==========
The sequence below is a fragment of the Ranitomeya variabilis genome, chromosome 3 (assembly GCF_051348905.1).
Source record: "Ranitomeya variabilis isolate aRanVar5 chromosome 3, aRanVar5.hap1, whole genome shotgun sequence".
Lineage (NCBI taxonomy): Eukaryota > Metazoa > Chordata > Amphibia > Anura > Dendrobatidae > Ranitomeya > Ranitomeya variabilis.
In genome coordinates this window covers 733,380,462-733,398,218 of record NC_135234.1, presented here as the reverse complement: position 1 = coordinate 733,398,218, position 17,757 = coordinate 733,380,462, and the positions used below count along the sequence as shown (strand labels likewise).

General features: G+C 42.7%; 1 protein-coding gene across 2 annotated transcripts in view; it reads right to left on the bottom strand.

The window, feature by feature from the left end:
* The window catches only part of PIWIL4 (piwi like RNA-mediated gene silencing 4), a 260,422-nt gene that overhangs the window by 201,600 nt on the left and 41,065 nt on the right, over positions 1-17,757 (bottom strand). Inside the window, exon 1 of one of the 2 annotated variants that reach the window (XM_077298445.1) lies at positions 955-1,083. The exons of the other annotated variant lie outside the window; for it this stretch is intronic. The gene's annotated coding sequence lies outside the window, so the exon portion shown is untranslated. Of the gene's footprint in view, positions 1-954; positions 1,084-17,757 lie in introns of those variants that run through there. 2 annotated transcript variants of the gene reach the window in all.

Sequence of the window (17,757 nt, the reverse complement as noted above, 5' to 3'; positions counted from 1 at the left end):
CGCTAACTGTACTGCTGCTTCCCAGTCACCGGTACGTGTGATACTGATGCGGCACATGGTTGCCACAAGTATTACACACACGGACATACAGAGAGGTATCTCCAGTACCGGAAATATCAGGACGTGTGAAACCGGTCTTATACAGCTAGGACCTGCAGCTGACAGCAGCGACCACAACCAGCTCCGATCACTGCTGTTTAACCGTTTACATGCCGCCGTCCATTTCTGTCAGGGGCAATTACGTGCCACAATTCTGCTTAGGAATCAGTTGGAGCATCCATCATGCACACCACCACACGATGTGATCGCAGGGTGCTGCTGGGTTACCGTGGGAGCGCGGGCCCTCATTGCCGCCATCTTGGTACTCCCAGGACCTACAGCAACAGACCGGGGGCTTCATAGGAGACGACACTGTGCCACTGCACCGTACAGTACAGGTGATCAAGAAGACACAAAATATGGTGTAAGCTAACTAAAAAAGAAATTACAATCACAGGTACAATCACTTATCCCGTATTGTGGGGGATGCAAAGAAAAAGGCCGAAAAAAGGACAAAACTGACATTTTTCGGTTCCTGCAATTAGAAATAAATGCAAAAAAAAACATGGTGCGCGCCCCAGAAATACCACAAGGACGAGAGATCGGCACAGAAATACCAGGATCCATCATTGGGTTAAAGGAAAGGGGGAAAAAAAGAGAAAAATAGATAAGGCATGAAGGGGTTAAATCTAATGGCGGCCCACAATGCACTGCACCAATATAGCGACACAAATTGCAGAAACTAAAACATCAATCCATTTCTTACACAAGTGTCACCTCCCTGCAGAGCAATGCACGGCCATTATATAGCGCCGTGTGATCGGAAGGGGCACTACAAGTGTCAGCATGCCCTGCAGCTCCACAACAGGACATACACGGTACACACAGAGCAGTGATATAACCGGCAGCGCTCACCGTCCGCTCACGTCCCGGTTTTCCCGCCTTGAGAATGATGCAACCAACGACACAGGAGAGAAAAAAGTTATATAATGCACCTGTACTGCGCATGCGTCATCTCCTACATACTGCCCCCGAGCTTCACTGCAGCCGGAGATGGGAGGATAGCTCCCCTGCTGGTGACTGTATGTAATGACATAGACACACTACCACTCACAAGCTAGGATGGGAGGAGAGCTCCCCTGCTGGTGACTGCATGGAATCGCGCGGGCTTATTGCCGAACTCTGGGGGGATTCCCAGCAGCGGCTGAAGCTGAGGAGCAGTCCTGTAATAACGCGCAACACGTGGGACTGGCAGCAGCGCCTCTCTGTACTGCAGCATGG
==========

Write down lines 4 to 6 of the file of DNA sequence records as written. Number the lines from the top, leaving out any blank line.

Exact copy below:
In genome coordinates this window covers 733,380,462-733,398,218 of record NC_135234.1, presented here as the reverse complement: position 1 = coordinate 733,398,218, position 17,757 = coordinate 733,380,462, and the positions used below count along the sequence as shown (strand labels likewise).

General features: G+C 42.7%; 1 protein-coding gene across 2 annotated transcripts in view; it reads right to left on the bottom strand.

The window, feature by feature from the left end: